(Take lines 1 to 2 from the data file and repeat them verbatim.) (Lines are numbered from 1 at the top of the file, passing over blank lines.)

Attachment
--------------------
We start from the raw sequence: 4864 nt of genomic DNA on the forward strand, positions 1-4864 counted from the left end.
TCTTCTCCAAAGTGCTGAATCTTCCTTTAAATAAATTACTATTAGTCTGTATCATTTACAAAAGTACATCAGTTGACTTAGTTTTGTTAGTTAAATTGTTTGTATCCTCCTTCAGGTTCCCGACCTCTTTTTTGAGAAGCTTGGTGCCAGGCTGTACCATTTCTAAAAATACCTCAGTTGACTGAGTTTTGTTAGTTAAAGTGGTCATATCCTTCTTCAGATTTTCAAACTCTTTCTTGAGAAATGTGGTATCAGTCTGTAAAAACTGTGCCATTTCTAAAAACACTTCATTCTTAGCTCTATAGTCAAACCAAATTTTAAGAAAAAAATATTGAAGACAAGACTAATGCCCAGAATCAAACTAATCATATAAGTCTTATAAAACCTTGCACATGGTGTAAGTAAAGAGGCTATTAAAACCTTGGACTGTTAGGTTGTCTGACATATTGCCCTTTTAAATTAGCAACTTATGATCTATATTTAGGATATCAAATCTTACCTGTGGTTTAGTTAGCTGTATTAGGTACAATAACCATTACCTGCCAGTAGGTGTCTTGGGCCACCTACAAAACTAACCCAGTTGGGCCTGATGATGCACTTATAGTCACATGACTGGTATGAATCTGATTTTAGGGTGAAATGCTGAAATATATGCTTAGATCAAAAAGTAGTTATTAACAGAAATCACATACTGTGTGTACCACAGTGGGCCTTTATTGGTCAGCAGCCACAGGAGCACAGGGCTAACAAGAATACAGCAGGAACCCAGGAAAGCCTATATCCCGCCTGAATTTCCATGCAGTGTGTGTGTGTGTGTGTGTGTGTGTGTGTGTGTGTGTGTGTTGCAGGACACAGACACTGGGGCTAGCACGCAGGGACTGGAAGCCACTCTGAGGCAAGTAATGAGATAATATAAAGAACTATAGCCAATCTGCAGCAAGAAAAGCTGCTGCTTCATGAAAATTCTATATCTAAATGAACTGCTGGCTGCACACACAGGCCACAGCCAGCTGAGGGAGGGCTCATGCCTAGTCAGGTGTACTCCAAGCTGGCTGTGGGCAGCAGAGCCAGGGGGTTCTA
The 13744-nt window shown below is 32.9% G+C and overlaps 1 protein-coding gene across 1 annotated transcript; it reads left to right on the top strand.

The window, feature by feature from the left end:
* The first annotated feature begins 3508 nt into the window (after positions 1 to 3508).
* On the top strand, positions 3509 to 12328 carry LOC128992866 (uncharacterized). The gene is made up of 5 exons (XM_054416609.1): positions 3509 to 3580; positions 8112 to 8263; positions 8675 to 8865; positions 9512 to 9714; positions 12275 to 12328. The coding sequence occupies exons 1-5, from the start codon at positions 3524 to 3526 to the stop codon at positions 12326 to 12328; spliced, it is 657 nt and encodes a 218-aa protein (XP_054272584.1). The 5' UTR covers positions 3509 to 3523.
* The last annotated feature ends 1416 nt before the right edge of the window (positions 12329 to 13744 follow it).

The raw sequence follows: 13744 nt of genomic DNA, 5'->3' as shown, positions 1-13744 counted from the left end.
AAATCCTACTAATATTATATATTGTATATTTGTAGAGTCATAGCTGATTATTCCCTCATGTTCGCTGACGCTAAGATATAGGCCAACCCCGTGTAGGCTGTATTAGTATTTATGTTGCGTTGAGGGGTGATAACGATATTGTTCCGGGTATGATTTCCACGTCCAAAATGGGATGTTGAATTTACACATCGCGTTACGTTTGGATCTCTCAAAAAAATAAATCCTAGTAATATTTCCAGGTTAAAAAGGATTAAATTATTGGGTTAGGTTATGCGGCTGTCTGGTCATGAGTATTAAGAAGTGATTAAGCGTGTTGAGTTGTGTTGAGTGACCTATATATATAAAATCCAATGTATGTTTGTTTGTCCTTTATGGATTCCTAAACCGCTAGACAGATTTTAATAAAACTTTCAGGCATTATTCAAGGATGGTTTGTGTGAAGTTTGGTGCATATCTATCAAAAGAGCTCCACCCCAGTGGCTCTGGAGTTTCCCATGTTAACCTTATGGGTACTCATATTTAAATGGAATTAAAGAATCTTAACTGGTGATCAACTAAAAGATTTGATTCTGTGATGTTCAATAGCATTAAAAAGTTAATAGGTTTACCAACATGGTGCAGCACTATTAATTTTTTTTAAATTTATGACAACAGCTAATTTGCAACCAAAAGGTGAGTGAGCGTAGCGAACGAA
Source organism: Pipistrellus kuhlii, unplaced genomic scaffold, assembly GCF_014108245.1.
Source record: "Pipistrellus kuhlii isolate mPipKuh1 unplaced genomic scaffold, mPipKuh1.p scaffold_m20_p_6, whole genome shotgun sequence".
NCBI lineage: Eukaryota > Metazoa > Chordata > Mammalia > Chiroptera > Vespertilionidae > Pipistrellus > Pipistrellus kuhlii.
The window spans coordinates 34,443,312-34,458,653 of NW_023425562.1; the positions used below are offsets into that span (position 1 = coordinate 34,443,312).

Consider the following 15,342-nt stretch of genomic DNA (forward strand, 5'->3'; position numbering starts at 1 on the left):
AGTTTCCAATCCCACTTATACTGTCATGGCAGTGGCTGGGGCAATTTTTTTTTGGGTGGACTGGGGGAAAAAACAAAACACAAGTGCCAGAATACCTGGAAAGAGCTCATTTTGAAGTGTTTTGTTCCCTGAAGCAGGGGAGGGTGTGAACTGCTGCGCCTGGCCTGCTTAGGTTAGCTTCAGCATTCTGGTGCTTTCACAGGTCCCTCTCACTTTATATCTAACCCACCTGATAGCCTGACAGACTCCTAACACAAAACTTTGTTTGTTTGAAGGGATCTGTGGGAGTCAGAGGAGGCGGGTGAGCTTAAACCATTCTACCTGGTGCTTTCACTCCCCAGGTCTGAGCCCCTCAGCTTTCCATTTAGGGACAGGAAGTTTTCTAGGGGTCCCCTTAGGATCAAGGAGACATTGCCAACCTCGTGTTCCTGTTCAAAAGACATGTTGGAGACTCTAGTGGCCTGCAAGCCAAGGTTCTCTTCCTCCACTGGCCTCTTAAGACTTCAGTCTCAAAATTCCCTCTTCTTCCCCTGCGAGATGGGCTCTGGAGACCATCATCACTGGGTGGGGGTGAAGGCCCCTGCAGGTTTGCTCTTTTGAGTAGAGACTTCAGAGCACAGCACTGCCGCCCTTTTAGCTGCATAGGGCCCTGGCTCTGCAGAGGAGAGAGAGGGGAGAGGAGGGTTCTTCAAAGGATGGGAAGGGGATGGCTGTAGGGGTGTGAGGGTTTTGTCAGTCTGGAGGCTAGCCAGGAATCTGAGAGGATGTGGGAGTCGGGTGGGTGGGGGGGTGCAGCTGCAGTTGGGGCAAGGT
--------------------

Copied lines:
We start from the raw sequence: 4864 nt of genomic DNA on the forward strand, positions 1-4864 counted from the left end.
TCTTCTCCAAAGTGCTGAATCTTCCTTTAAATAAATTACTATTAGTCTGTATCATTTACAAAAGTACATCAGTTGACTTAGTTTTGTTAGTTAAATTGTTTGTATCCTCCTTCAGGTTCCCGACCTCTTTTTTGAGAAGCTTGGTGCCAGGCTGTACCATTTCTAAAAATACCTCAGTTGACTGAGTTTTGTTAGTTAAAGTGGTCATATCCTTCTTCAGATTTTCAAACTCTTTCTTGAGAAATGTGGTATCAGTCTGTAAAAACTGTGCCATTTCTAAAAACACTTCATTCTTAGCTCTATAGTCAAACCAAATTTTAAGAAAAAAATATTGAAGACAAGACTAATGCCCAGAATCAAACTAATCATATAAGTCTTATAAAACCTTGCACATGGTGTAAGTAAAGAGGCTATTAAAACCTTGGACTGTTAGGTTGTCTGACATATTGCCCTTTTAAATTAGCAACTTATGATCTATATTTAGGATATCAAATCTTACCTGTGGTTTAGTTAGCTGTATTAGGTACAATAACCATTACCTGCCAGTAGGTGTCTTGGGCCACCTACAAAACTAACCCAGTTGGGCCTGATGATGCACTTATAGTCACATGACTGGTATGAATCTGATTTTAGGGTGAAATGCTGAAATATATGCTTAGATCAAAAAGTAGTTATTAACAGAAATCACATACTGTGTGTACCACAGTGGGCCTTTATTGGTCAGCAGCCACAGGAGCACAGGGCTAACAAGAATACAGCAGGAACCCAGGAAAGCCTATATCCCGCCTGAATTTCCATGCAGTGTGTGTGTGTGTGTGTGTGTGTGTGTGTGTGTGTGTGTGTTGCAGGACACAGACACTGGGGCTAGCACGCAGGGACTGGAAGCCACTCTGAGGCAAGTAATGAGATAATATAAAGAACTATAGCCAATCTGCAGCAAGAAAAGCTGCTGCTTCATGAAAATTCTATATCTAAATGAACTGCTGGCTGCACACACAGGCCACAGCCAGCTGAGGGAGGGCTCATGCCTAGTCAGGTGTACTCCAAGCTGGCTGTGGGCAGCAGAGCCAGGGGGTTCTA